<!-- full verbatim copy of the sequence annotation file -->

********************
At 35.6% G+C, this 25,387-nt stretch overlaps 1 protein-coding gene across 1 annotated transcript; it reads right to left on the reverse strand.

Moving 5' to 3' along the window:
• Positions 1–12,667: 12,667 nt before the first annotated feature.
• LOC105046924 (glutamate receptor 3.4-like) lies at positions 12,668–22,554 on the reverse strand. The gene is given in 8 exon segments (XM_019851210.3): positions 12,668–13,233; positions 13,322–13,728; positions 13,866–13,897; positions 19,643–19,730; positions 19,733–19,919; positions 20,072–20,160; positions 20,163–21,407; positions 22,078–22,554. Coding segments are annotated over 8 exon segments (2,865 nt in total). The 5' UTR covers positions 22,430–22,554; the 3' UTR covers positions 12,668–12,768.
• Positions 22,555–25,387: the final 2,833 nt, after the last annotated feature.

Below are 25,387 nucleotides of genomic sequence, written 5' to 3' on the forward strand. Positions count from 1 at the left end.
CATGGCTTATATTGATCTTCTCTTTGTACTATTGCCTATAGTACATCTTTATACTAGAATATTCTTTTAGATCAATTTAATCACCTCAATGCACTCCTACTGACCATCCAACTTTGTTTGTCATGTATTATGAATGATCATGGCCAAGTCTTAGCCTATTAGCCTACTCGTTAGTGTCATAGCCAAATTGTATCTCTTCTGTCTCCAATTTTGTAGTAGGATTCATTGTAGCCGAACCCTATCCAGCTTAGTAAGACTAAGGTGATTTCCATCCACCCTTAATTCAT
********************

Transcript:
At 35.6% G+C, this 25,387-nt stretch overlaps 1 protein-coding gene across 1 annotated transcript; it reads right to left on the reverse strand.

Moving 5' to 3' along the window:
• Positions 1–12,667: 12,667 nt before the first annotated feature.
• LOC105046924 (glutamate receptor 3.4-like) lies at positions 12,668–22,554 on the reverse strand. The gene is given in 8 exon segments (XM_019851210.3): positions 12,668–13,233; positions 13,322–13,728; positions 13,866–13,897; positions 19,643–19,730; positions 19,733–19,919; positions 20,072–20,160; positions 20,163–21,407; positions 22,078–22,554. Coding segments are annotated over 8 exon segments (2,865 nt in total). The 5' UTR covers positions 22,430–22,554; the 3' UTR covers positions 12,668–12,768.
• Positions 22,555–25,387: the final 2,833 nt, after the last annotated feature.

Below are 25,387 nucleotides of genomic sequence, written 5' to 3' on the forward strand. Positions count from 1 at the left end.
CATGGCTTATATTGATCTTCTCTTTGTACTATTGCCTATAGTACATCTTTATACTAGAATATTCTTTTAGATCAATTTAATCACCTCAATGCACTCCTACTGACCATCCAACTTTGTTTGTCATGTATTATGAATGATCATGGCCAAGTCTTAGCCTATTAGCCTACTCGTTAGTGTCATAGCCAAATTGTATCTCTTCTGTCTCCAATTTTGTAGTAGGATTCATTGTAGCCGAACCCTATCCAGCTTAGTAAGACTAAGGTGATTTCCATCCACCCTTAATTCAT